News broke earlier this month that Facebook has plans to build a new version of Instagram for kids under the age of 13. They’ve chosen 13 because anyone below that age is currently prohibited from using any of Facebook’s products (Facebook, Instagram, WhatsApp, Messenger) aside from Messenger Kids, which was released in late 2017. Age 13 is also the cutoff for the Children’s Online Privacy Protection Act (COPPA), which has tougher restrictions on platforms for younger kids.
Given the volume of younger users on Instagram’s platform despite the age restriction, and given the increased competition with TikTok (which also has an age restriction of 13), it makes sense from a business standpoint for Facebook to venture down this path, but many in our agency are concerned about the possibility.
Why We’re Skeptical About Instagram for Kids
1. Data & Privacy Concerns
The number one issue with social media, in general, is privacy, which has become a growing concern among not just marketers but the general public as documentaries over the past few years expose the inner workings of the network’s advertising systems. Add to that the latest (and very public) feud between Facebook and Apple over the recent iOS update and Google’s upcoming move to eliminate third-party cookie tracking.
Now, it’s logical to assume that Facebook and other networks/applications will inevitably gather data on our children, especially when they become of age to have their own profiles. It’s also likely these networks already have some sort of profile created on your child due to the information you’re already sharing. But why do they need information on younger and younger audiences? Under the age of 13, this audience has no direct buying power and no need for data to be collected on them. In fact, Messenger Kids has been under scrutiny from day 1 with accusations of violating COPPA, so why are they moving forward with another application that’s likely to elicit a similar response?
It’s no secret that children can be mean, even more so on the internet. The rise of social media has led to nearly 20% of bullying to occur on social sites. What’s more, 56% of online harassment victims report that they had been harassed on Facebook specifically. Even if the network moved to create an Instagram environment that only promoted positive engagements (for example, only being able to Like an image – not providing public Like counts or allowing comments/DMs) that won’t stop users from taking a screenshot and sharing items with others (35% of online harassment already occurs this way).
3. Child Safety
Facebook has made some very public statements recently about their initiatives to keep younger members of their communities safe on their platforms, but is it enough? It’s already difficult for Facebook to validate the age of its users. The only real way to prevent anyone under the age of 13 from being on Instagram right now is to report their profile. So, if kids are already making profiles on the “adult” app, who’s to say that adults won’t be creating profiles on the kids-only app? Creating a network exclusively for kids just seems like an invitation for child predators.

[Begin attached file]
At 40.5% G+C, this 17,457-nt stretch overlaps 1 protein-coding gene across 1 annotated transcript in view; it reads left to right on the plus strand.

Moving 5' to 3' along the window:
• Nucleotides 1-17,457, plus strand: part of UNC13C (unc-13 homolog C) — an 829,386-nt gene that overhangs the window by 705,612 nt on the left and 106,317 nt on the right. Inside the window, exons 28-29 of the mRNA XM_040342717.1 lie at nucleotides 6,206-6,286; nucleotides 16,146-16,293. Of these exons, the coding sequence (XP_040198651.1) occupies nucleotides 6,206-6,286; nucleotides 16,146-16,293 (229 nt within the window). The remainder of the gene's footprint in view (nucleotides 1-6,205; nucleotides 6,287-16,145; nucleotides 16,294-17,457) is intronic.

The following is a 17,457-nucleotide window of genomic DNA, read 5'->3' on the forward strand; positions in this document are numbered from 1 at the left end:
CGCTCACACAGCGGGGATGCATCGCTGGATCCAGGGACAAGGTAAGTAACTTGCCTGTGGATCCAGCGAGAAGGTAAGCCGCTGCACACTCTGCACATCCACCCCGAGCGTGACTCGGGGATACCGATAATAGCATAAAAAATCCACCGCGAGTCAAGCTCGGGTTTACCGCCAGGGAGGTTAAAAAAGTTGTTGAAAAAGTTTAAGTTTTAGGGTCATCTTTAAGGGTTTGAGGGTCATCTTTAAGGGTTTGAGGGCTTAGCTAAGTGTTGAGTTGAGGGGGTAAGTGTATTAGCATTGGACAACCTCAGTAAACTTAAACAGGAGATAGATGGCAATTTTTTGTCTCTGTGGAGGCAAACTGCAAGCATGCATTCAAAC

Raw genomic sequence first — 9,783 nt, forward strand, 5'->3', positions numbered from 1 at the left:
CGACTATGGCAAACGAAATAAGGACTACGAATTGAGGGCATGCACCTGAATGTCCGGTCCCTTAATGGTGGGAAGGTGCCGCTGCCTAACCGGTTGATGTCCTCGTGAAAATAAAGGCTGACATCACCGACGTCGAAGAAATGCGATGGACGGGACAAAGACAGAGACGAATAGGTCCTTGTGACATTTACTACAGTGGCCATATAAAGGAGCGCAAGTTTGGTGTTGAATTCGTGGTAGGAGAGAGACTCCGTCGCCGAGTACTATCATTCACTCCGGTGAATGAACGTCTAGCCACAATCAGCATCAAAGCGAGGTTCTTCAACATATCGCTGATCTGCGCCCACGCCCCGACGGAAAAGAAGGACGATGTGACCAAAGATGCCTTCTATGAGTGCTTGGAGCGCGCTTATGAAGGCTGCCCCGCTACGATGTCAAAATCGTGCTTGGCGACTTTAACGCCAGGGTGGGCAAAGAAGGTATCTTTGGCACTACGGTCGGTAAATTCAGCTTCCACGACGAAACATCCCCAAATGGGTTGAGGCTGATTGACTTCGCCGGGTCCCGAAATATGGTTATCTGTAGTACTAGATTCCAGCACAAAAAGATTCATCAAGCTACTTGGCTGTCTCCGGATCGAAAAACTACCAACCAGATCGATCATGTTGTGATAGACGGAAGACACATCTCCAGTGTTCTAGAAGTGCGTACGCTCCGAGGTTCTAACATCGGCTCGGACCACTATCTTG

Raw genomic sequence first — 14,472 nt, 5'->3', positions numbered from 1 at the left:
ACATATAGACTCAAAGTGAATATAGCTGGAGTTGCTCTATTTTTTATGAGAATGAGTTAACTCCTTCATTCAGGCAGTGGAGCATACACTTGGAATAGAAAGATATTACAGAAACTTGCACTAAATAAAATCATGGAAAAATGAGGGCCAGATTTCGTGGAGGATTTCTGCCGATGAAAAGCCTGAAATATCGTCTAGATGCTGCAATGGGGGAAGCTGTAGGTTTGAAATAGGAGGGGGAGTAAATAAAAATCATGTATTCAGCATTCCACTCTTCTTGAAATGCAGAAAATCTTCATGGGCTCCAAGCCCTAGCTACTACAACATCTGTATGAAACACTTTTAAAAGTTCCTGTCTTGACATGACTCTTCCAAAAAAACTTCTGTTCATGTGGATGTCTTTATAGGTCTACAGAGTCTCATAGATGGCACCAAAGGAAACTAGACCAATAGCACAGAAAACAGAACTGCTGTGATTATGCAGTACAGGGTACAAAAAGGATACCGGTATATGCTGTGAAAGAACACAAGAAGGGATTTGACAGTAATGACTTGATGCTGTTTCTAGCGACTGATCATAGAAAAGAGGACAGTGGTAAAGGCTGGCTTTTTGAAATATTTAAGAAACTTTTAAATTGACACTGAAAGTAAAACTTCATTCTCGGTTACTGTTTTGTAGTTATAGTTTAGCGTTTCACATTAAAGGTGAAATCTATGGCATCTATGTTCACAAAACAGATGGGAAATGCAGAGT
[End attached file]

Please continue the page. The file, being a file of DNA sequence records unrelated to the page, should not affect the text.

To that point, Messenger Kids, a Facebook app, was designed with safety protocols that were supposed to protect children. However, in 2019 The Verge reported a design flaw in the program that let thousands of kids chat with unauthorized users. If this already happened once, can we be sure something similar won’t happen again?
4. The Social Veneer
People generally share on social media the positive parts of their lives, which can create a false impression that everyone else’s life is perfect. Understanding the reality of this is challenging enough for adults, but children who are not yet teens should not be expected to grasp it. This could lead to even higher rates of depression and anxiety among children.
Simply put, kids don’t understand boundaries and naturally overshare with anyone who will listen. We all know that one kid who dishes all the family tea during carpool just because they don’t know any better. Now, imagine giving that child their own social media profile – what are they going to share? If the past year of virtual learning has taught us anything, it’s that kids don’t understand the boundaries of cyberspace.
While Facebook’s intent about the new app is public knowledge, their detailed plan has not yet come to fruition. We really have no idea how they plan to develop this app and what features will be available, but that still doesn’t eliminate our concern. Our opinion is that Facebook should table this project and instead focus their attention on their existing suite of products and the numerous flaws that are in need of a solution.
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